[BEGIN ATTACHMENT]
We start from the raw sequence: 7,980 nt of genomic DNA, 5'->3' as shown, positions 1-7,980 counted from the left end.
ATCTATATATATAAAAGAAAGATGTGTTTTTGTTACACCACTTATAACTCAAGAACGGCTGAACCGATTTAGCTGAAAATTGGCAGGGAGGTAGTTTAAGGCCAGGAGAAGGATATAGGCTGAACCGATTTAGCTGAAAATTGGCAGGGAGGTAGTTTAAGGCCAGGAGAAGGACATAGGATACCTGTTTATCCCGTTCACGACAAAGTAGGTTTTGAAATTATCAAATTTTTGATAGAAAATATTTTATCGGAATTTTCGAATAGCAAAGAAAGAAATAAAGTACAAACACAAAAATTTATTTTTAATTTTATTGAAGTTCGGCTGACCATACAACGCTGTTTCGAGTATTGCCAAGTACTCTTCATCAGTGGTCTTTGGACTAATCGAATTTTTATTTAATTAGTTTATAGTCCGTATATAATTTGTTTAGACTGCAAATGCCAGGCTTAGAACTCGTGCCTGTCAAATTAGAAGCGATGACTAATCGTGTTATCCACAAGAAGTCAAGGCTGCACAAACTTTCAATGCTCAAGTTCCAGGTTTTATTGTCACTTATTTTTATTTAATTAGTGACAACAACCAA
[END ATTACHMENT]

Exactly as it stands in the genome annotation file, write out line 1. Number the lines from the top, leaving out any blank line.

We start from the raw sequence: 7,980 nt of genomic DNA, 5'->3' as shown, positions 1-7,980 counted from the left end.